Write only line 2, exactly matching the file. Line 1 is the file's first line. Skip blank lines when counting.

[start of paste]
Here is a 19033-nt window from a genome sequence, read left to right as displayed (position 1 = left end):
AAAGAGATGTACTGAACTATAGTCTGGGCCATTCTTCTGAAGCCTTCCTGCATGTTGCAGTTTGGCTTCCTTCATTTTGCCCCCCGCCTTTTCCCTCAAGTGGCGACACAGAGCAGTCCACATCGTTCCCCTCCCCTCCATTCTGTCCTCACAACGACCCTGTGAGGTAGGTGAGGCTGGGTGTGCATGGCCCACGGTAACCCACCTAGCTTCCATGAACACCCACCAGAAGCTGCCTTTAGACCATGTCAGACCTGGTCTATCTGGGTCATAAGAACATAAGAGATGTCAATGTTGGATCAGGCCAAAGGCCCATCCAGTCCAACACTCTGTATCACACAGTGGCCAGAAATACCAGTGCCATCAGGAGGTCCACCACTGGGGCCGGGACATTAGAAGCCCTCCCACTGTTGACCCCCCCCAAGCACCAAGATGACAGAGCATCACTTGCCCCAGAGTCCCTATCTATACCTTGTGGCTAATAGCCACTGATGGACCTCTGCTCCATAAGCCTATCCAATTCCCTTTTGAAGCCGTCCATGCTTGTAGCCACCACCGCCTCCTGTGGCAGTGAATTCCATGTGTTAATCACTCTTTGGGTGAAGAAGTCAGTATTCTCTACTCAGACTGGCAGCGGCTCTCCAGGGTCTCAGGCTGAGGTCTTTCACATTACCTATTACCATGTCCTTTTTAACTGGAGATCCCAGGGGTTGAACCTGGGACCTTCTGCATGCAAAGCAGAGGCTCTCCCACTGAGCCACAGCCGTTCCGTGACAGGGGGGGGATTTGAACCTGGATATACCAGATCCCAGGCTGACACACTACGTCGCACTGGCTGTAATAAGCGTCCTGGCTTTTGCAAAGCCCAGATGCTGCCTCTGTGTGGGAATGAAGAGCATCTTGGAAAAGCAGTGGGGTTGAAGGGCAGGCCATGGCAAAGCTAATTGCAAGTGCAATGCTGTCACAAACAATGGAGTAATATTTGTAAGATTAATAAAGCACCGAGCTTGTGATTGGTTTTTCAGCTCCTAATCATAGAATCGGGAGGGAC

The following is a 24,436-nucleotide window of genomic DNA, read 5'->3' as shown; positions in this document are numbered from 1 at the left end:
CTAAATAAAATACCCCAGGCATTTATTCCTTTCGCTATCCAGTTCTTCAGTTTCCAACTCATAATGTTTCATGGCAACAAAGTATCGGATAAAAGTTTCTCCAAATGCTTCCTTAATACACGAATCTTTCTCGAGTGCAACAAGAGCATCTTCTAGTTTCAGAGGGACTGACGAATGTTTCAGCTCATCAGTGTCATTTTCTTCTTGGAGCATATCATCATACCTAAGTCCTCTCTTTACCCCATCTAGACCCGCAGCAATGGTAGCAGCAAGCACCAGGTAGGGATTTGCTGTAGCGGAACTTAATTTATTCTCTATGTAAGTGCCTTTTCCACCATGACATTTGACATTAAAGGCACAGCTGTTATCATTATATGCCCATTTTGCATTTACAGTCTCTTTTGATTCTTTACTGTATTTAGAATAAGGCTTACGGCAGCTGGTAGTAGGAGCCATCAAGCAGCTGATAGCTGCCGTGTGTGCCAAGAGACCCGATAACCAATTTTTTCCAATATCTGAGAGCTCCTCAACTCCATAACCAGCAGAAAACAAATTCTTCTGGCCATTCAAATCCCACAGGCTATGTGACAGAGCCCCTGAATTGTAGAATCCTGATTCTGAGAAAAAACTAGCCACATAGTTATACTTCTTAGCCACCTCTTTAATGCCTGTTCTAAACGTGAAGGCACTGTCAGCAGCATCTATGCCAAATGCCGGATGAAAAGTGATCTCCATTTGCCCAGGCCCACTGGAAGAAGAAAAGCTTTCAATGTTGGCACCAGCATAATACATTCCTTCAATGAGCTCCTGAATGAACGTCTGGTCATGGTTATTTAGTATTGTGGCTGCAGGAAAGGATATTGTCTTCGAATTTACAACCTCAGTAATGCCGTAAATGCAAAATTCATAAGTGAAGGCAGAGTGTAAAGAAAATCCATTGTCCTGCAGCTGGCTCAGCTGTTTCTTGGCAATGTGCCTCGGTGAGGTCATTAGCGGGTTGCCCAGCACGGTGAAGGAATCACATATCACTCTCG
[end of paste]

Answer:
AAAGAGATGTACTGAACTATAGTCTGGGCCATTCTTCTGAAGCCTTCCTGCATGTTGCAGTTTGGCTTCCTTCATTTTGCCCCCCGCCTTTTCCCTCAAGTGGCGACACAGAGCAGTCCACATCGTTCCCCTCCCCTCCATTCTGTCCTCACAACGACCCTGTGAGGTAGGTGAGGCTGGGTGTGCATGGCCCACGGTAACCCACCTAGCTTCCATGAACACCCACCAGAAGCTGCCTTTAGACCATGTCAGACCTGGTCTATCTGGGTCATAAGAACATAAGAGATGTCAATGTTGGATCAGGCCAAAGGCCCATCCAGTCCAACACTCTGTATCACACAGTGGCCAGAAATACCAGTGCCATCAGGAGGTCCACCACTGGGGCCGGGACATTAGAAGCCCTCCCACTGTTGACCCCCCCCAAGCACCAAGATGACAGAGCATCACTTGCCCCAGAGTCCCTATCTATACCTTGTGGCTAATAGCCACTGATGGACCTCTGCTCCATAAGCCTATCCAATTCCCTTTTGAAGCCGTCCATGCTTGTAGCCACCACCGCCTCCTGTGGCAGTGAATTCCATGTGTTAATCACTCTTTGGGTGAAGAAGTCAGTATTCTCTACTCAGACTGGCAGCGGCTCTCCAGGGTCTCAGGCTGAGGTCTTTCACATTACCTATTACCATGTCCTTTTTAACTGGAGATCCCAGGGGTTGAACCTGGGACCTTCTGCATGCAAAGCAGAGGCTCTCCCACTGAGCCACAGCCGTTCCGTGACAGGGGGGGGATTTGAACCTGGATATACCAGATCCCAGGCTGACACACTACGTCGCACTGGCTGTAATAAGCGTCCTGGCTTTTGCAAAGCCCAGATGCTGCCTCTGTGTGGGAATGAAGAGCATCTTGGAAAAGCAGTGGGGTTGAAGGGCAGGCCATGGCAAAGCTAATTGCAAGTGCAATGCTGTCACAAACAATGGAGTAATATTTGTAAGATTAATAAAGCACCGAGCTTGTGATTGGTTTTTCAGCTCCTAATCATAGAATCGGGAGGGAC